New e-toll bill could cost R87 a kilometre for those unwilling to pay
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It might just become the most expensive road to drive in all of South Africa, that is if the government has its way.
That strip of highway is the N1 and it leads from Sandton to Pretoria and if the proposed Aarto regulations come into effect on July 1 motorists could end up paying a fine of R500 every time they pass under an e-toll gantry.
That could tally to an estimate of R4800 in fines, costing more than a return flight from Johannesburg to Cape Town for two people. The announcement of the regulations comes at a time when many Gauteng motorists felt that e-tolls were behind them, this as the Gauteng ANC continues to call for the scrapping of the controversial system.
But under these new draft regulations motorists would not be able to renew their vehicle licences if they don’t settle their outstanding e-toll bills.
There have been moves before to try and get the majority of Gauteng drivers to pay their bills, but this time the founder and chairperson of the Justice Project South Africa (JPSA) Howard Dembovsky believes it is different.
“I think they are dead set on it. They have done something unprecedented this time around with the draft regulations. They have put in the memorandum that this will be implemented on July 1. Previously it was just conjecture entered into by various state officials,” he explained.
The amendment to the regulations, he adds also changes how SA National Roads Agency Ltd (Sanral) can send notices to motorists who have outstanding bills. Infringement notices had to be sent via registered mail, now this has changed.
“Now, the distinctive feature of the Amendment Act is that it does away with the requirement to serve documents only via registered mail. It introduces a new form of service called electronic service, said Dembovsky. “So they can send an email, or WhatsApp, an SMS, an Instagram or even a post on your Facebook page. It means that it becomes easy for Sanral to automate the process. So you will have seven days to pay, after that they fire off an email.”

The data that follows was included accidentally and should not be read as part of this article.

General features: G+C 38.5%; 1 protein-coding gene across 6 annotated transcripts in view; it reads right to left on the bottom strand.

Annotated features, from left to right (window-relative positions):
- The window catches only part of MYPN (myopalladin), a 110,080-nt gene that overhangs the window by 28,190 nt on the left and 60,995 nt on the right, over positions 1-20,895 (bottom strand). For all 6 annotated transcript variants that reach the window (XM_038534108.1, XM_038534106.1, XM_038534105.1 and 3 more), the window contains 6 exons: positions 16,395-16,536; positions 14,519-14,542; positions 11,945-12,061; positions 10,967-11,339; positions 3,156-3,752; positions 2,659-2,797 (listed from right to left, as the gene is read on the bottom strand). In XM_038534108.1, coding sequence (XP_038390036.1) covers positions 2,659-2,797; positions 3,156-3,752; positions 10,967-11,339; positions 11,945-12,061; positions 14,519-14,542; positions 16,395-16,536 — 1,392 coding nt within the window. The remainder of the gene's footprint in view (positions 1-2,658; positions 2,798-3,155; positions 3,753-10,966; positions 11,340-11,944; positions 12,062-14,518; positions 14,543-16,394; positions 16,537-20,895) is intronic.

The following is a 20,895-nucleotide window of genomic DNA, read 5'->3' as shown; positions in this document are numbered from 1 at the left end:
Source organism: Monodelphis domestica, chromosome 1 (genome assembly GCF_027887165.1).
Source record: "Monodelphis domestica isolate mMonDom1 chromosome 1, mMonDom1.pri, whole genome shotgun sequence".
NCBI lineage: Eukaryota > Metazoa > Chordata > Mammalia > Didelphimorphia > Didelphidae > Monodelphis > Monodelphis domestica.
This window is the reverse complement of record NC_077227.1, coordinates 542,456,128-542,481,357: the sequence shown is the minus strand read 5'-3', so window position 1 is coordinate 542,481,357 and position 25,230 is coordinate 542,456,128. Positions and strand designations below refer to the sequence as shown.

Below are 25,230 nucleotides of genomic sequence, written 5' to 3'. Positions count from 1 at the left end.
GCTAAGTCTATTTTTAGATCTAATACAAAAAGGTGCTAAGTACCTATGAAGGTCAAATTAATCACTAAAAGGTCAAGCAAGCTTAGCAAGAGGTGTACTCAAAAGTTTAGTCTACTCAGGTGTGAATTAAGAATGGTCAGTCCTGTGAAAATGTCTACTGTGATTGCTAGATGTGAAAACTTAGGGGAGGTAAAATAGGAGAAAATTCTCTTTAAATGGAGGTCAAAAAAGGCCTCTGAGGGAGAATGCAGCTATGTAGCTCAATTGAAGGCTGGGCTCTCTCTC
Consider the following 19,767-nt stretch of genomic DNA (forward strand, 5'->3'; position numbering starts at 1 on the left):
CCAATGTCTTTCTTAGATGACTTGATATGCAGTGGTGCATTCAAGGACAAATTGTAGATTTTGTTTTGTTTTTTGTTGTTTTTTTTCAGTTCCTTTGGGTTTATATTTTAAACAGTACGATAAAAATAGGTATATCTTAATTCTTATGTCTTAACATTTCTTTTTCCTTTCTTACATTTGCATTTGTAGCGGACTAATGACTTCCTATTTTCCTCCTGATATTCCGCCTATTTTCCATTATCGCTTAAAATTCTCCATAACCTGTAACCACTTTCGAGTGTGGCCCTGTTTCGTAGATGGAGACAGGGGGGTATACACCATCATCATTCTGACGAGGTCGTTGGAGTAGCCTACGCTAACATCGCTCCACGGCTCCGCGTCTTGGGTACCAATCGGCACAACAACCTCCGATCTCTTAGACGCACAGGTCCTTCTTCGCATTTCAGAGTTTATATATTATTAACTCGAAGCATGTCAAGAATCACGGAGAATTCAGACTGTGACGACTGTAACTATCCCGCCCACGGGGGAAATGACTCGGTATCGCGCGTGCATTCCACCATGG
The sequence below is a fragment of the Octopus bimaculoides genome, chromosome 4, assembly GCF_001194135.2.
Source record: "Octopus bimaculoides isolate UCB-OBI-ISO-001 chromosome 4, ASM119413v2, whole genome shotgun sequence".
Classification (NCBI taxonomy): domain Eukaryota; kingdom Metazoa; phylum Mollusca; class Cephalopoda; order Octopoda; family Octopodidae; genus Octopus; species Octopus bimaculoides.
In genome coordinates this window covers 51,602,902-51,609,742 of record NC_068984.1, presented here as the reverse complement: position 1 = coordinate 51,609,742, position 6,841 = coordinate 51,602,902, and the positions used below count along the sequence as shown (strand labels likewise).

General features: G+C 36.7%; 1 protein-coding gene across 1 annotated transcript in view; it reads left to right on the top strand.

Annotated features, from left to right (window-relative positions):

If motorists don’t decide to renew the car licences then this becomes a criminal offence and the possibility of jail time. A number of organisations have announced that they would fight these new proposed regulations.
Cosatu this week called on citizens to oppose the regulations, and said that the government was pickpocketing the poor.
With municipal elections coming up next year, they suggested that Joburgers keep in mind e-tolls when they vote.
The Organisation Undoing Tax Abuse (Outa) said that they would be challenging the constitutionality of the Aarto Act and the Aarto Amendment Act.
Wayne Duvenage, the CEO of Outa, doesn’t believe that it will survive.
“It’s illegal, we don’t believe it will stand the test of a court challenge, you can’t have a R500 fine for a R3 e-toll bill.
So our view is that the public shouldn’t fall for the absurdity of the fact that the government is trying to force something into play that cannot be managed.”
He suggested that motorists continue not paying their e-toll bills. Estimates are that less than 20% of motorists currently pay their e-toll bills.
Outa is compiling comments on the draft Aarto regulations. They are planning a petition in the near future.
Dembovsky sees this all as a money grab by the government.
“The government has become blinded by dollar signs. They are turning traffic fines into an industry,” he said.
“If this goes through unaffected and people buckle under it, don’t expect to drive to your local supermarket to buy milk without being charged to drive on that road.”